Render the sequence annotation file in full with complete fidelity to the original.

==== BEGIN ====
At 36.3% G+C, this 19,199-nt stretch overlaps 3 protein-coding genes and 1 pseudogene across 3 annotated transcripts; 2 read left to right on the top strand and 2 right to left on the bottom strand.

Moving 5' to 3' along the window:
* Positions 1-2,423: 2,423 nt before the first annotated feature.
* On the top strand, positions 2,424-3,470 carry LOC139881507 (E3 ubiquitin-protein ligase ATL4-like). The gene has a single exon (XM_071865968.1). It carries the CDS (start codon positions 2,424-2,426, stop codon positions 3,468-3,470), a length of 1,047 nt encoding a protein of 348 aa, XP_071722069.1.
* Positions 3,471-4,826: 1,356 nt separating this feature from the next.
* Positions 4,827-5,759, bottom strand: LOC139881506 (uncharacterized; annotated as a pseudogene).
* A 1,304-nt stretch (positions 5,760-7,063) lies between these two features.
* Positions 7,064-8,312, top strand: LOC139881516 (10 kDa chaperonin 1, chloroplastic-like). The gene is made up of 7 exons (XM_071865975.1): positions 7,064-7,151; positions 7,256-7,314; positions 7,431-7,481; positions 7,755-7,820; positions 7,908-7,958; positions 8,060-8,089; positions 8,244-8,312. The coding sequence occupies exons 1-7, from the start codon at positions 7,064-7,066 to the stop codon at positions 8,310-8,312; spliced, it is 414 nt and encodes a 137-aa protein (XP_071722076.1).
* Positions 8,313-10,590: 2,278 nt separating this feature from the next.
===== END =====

At 36.3% G+C, this 19,199-nt stretch overlaps 3 protein-coding genes and 1 pseudogene across 3 annotated transcripts; 2 read left to right on the top strand and 2 right to left on the bottom strand.

Moving 5' to 3' along the window:
* Positions 1-2,423: 2,423 nt before the first annotated feature.
* On the top strand, positions 2,424-3,470 carry LOC139881507 (E3 ubiquitin-protein ligase ATL4-like). The gene has a single exon (XM_071865968.1). It carries the CDS (start codon positions 2,424-2,426, stop codon positions 3,468-3,470), a length of 1,047 nt encoding a protein of 348 aa, XP_071722069.1.
* Positions 3,471-4,826: 1,356 nt separating this feature from the next.
* Positions 4,827-5,759, bottom strand: LOC139881506 (uncharacterized; annotated as a pseudogene).
* A 1,304-nt stretch (positions 5,760-7,063) lies between these two features.
* Positions 7,064-8,312, top strand: LOC139881516 (10 kDa chaperonin 1, chloroplastic-like). The gene is made up of 7 exons (XM_071865975.1): positions 7,064-7,151; positions 7,256-7,314; positions 7,431-7,481; positions 7,755-7,820; positions 7,908-7,958; positions 8,060-8,089; positions 8,244-8,312. The coding sequence occupies exons 1-7, from the start codon at positions 7,064-7,066 to the stop codon at positions 8,310-8,312; spliced, it is 414 nt and encodes a 137-aa protein (XP_071722076.1).
* Positions 8,313-10,590: 2,278 nt separating this feature from the next.